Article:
City Moves Forward With Tiny Taxi-Cam Program

Program's been in place since 2007

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    NEWSLETTERS

    Thousands of miniature cameras will soon be snapping pics of passengers.

    Smile, you’re on cabbie camera.

    In an effort to deter violent crimes against Chicago’s cab drivers, the city plans to install tiny cameras in thousands of taxis over the next few years, according to the Chicago Tribune.

    The cameras, which are mounted on the cabbies’ rear view mirror, will snap a panoramic photo of passengers when they get in and out of the taxi or when the meter is turned on. A panic button allows the driver to snap more photos, and a sign will warn passengers they’re being photographed.

    About 1,000 of the cameras have already been installed since the city's Department of Consumer Service approved their installation in 2007. Officials say at least one cab driver related crime, in which a pair of teens stole a cab in 2008, was solved thanks to the photos.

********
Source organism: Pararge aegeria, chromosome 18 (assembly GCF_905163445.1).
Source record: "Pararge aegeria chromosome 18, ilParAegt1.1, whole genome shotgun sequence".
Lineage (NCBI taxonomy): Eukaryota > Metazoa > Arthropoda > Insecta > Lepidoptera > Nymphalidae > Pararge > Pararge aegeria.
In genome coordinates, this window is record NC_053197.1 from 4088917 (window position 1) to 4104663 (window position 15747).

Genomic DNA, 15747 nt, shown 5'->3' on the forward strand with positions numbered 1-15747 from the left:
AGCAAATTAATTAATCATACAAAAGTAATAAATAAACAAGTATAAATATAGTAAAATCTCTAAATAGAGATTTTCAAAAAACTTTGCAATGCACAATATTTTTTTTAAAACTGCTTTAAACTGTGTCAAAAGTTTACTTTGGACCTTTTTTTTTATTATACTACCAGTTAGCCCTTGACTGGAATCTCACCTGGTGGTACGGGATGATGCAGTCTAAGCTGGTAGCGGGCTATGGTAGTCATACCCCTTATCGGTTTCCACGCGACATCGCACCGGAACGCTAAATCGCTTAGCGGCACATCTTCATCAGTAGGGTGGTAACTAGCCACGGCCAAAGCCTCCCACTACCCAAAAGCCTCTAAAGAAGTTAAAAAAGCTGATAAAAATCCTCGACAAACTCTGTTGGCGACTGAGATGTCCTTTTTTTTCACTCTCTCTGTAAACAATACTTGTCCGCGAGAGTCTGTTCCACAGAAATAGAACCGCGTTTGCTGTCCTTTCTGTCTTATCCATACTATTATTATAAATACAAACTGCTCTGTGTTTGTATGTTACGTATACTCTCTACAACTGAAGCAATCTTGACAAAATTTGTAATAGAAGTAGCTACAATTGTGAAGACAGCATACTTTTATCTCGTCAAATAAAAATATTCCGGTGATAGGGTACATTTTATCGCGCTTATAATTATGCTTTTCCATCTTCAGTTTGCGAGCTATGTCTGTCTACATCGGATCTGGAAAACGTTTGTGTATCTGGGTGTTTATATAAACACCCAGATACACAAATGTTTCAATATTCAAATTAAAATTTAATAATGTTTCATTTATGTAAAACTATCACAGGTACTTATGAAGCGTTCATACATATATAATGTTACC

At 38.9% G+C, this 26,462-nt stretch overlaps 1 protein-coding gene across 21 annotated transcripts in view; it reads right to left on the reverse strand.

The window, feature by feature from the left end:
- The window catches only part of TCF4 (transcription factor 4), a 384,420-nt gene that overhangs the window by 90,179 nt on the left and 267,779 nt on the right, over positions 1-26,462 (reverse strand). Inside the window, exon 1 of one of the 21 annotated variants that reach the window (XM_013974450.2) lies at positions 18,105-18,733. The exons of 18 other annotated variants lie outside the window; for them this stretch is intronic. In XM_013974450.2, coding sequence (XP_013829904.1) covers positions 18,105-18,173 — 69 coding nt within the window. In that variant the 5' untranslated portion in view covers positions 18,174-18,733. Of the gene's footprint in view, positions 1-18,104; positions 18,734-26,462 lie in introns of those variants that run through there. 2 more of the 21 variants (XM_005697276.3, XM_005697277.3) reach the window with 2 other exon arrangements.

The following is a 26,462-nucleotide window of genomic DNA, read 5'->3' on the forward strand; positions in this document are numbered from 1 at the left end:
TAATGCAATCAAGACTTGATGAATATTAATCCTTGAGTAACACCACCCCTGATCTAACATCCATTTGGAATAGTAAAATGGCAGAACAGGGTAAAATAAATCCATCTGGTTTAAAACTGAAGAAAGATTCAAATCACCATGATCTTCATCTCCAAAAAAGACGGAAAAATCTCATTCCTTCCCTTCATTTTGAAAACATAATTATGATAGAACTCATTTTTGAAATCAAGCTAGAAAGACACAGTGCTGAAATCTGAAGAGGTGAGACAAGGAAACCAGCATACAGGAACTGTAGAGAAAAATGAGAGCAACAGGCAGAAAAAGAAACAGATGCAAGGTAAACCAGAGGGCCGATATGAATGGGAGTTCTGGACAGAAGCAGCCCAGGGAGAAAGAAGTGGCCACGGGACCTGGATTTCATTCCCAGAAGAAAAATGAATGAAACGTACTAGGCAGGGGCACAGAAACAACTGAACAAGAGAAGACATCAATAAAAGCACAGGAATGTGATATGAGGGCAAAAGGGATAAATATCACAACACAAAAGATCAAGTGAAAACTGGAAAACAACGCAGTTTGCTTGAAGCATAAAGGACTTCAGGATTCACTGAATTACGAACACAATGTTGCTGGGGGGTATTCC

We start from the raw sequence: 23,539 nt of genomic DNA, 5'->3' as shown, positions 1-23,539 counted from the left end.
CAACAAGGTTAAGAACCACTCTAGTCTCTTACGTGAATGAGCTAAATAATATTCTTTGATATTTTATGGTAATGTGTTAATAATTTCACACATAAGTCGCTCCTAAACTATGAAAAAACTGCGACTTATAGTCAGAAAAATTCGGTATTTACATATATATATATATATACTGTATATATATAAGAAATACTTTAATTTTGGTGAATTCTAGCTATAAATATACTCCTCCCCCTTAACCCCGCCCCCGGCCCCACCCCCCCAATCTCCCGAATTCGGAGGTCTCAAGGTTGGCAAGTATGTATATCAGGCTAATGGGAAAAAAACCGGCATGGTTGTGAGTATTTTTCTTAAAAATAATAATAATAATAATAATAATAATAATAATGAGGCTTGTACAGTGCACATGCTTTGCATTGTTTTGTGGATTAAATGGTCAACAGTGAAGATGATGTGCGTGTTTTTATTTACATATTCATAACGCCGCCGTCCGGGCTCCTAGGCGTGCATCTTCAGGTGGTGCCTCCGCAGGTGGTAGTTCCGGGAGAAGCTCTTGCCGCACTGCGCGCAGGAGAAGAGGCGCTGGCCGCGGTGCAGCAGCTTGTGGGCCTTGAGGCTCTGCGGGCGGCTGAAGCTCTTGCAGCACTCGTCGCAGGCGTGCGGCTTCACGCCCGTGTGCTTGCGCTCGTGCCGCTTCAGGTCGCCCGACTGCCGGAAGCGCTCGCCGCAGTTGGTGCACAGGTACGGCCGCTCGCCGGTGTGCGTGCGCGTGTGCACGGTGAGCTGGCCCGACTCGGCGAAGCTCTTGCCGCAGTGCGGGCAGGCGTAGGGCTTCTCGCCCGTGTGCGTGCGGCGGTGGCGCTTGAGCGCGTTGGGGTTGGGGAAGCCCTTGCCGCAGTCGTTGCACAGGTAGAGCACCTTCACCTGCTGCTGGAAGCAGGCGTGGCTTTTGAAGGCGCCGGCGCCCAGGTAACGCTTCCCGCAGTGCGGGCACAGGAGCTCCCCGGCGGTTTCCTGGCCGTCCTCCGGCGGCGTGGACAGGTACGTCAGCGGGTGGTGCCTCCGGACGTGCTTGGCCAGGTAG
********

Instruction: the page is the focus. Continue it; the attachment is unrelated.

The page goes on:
"It was an open-and-close case," Agosta said. "Cabdrivers have always been victims of robberies, thefts, rip-offs. It's really too bad. Hopefully these cameras can help."

    Cab drivers interviewed by the Tribune said they feel safer with the technology.

    "They see the camera, and they hold back," Selvin Quire, a 30-year-vet of the business told the Tribune about men he thinks may have attempted to rob him recently. "They get scared. It's a lot better."

    There isn’t a lot of opposition to the program, even from personal privacy stalwarts who bemoan the city’s extensive use of cameras to document its citizens’ every move.

    "A private company can engage to help with safety or loss of protection," Ed Yohnka, spokesman for the ACLU said. "The key is that they notify their customers that it's taking place."